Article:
Amid soaring tension between India and Pakistan in wake of the terror attack at Uri army camp, New Delhi today hinted at having second thoughts on the Indus Water Treaty signed between the two nations in 1960.
"There are differences on the treaty. For any such treaty to work, it is important there must be mutual trust and cooperation. It can't be a one-sided affair," External Affairs Ministry spokesperson Vikas Swarup said while responding to a question on possible rethink on the agreement.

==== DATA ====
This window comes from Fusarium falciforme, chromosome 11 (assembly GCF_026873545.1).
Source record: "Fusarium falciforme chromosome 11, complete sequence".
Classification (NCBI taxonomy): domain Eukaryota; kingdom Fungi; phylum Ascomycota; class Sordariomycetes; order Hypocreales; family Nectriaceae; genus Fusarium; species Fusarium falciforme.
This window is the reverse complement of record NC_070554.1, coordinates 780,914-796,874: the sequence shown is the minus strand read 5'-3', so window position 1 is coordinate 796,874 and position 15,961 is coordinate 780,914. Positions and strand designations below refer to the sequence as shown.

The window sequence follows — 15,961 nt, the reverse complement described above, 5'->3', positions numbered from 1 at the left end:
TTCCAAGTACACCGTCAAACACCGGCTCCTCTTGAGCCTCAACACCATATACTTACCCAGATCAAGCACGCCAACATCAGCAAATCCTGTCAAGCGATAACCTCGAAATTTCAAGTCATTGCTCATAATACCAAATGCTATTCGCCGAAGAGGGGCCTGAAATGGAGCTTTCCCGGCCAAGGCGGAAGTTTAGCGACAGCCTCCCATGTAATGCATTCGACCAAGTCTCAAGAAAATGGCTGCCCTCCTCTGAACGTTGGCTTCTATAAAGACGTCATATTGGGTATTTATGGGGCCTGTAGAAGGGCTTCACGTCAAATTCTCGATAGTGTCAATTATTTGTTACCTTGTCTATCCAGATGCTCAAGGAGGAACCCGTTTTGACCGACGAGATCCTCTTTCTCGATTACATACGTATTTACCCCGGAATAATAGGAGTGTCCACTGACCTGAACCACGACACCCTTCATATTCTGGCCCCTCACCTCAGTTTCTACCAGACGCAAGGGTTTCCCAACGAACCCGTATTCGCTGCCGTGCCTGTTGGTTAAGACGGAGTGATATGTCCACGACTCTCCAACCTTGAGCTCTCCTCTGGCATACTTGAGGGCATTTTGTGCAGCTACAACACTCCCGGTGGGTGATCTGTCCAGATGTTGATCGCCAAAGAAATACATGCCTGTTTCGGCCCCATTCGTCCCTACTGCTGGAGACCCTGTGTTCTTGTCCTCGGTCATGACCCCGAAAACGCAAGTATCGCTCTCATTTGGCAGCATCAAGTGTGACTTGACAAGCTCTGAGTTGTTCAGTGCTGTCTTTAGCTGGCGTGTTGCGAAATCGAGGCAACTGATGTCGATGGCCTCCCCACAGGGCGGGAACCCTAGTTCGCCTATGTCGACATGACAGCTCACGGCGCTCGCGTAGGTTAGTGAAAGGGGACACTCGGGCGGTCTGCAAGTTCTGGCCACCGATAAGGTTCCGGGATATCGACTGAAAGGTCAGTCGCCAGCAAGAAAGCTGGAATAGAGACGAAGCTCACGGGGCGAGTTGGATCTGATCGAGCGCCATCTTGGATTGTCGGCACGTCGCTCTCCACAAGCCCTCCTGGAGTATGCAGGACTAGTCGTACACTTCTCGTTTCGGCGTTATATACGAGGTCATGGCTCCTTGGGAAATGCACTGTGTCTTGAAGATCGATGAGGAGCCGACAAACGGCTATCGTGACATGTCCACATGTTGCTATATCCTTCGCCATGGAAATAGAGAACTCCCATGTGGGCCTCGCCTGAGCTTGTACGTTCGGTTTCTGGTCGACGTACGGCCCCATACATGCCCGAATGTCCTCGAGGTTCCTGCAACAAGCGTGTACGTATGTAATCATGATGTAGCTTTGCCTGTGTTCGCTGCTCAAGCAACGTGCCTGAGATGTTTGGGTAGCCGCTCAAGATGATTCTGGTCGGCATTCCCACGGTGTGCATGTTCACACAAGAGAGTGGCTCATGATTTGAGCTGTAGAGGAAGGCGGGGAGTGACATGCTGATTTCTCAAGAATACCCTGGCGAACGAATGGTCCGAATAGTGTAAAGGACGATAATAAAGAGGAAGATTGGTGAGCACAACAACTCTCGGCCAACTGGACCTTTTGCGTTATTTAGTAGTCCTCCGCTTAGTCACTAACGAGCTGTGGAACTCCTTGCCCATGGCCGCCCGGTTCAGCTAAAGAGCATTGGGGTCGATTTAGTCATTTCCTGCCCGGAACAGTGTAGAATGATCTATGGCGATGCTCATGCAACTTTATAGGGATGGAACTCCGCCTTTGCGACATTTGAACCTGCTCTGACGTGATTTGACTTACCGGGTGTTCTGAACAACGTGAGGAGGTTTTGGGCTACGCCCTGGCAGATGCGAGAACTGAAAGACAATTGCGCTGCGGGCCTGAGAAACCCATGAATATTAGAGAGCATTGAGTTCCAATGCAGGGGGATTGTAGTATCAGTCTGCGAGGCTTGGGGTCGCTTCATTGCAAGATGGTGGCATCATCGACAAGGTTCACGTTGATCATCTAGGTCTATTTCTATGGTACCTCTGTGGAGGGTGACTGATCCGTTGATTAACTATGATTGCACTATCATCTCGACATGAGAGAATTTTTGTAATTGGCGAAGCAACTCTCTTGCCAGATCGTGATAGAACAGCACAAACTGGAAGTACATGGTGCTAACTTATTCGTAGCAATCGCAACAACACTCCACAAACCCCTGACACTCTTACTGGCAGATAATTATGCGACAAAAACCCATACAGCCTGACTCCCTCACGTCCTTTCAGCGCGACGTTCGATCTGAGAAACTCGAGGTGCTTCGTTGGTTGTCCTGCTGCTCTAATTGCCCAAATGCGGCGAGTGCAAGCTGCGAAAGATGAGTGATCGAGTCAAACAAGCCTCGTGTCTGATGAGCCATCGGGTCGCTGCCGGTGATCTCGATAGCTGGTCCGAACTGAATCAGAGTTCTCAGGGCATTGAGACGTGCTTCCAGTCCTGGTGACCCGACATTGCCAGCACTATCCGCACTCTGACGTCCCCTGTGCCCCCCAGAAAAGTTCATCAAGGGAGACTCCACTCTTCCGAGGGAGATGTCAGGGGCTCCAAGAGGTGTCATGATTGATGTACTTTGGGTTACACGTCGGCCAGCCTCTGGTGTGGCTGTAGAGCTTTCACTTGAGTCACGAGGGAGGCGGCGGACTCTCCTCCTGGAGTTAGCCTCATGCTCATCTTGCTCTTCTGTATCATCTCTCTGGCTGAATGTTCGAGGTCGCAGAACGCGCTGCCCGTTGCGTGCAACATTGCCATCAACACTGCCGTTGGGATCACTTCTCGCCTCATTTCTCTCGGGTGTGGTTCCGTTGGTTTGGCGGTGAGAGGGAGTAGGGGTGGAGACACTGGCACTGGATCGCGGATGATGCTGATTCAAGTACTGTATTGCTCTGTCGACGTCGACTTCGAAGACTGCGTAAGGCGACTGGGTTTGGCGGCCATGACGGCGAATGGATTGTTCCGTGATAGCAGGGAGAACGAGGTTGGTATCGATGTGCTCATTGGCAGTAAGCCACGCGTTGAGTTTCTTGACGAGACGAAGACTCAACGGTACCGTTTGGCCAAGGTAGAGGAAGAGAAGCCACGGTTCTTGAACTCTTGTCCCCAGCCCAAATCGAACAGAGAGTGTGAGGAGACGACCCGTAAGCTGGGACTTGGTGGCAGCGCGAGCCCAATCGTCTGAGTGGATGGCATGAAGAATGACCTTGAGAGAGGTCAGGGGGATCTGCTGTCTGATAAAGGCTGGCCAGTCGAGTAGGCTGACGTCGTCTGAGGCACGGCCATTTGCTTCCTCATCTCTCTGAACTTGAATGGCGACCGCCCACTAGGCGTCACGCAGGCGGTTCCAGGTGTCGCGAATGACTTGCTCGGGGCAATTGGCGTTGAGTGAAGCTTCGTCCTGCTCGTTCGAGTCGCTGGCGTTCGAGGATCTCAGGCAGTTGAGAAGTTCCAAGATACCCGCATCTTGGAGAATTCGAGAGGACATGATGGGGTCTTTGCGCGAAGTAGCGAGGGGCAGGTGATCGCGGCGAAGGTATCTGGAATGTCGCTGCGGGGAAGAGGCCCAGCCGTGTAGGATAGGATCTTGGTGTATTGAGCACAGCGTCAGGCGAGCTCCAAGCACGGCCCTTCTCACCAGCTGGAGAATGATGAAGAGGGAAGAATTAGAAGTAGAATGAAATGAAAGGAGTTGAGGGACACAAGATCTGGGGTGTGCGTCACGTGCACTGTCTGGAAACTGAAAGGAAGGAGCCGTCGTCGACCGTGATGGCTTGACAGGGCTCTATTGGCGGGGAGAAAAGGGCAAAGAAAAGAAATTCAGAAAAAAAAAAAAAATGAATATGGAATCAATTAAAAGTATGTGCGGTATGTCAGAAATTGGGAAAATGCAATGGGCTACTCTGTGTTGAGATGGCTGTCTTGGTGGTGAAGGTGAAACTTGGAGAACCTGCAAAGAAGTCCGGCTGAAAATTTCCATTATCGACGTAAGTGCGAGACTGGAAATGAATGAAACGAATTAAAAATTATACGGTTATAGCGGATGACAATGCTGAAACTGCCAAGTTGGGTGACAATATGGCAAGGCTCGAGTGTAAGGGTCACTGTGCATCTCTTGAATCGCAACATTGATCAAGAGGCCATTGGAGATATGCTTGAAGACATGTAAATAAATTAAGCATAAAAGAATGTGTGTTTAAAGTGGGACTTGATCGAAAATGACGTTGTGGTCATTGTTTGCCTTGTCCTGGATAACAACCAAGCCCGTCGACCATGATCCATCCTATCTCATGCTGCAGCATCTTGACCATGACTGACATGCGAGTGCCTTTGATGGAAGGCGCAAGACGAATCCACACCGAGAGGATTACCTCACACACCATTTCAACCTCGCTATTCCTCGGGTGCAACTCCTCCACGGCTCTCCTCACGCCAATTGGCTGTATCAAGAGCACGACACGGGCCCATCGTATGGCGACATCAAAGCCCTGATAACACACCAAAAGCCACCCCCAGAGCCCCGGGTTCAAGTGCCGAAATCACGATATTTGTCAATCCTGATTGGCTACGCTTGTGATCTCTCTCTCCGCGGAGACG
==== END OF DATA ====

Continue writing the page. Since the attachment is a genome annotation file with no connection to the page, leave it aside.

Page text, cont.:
The remarks came days after a terror attack on an army base in Jammu and Kashmir killed 18 soldiers. India has held Pakistan responsible for the killings.
The water distribution treaty brokered by the World Bank was signed between the two countries in 1960.
According to the agreement, India has control over three eastern rivers - Beas, Ravi and Sutlej - all flowing from Punjab.
Pakistan, as per the treaty, controls the western rivers of Indus, Chenab and Jhelum that flow from Jammu and Kashmir.
Jammu and Kashmir has been demanding a review of the treaty as it robs the state of its rights to use the water of the rivers.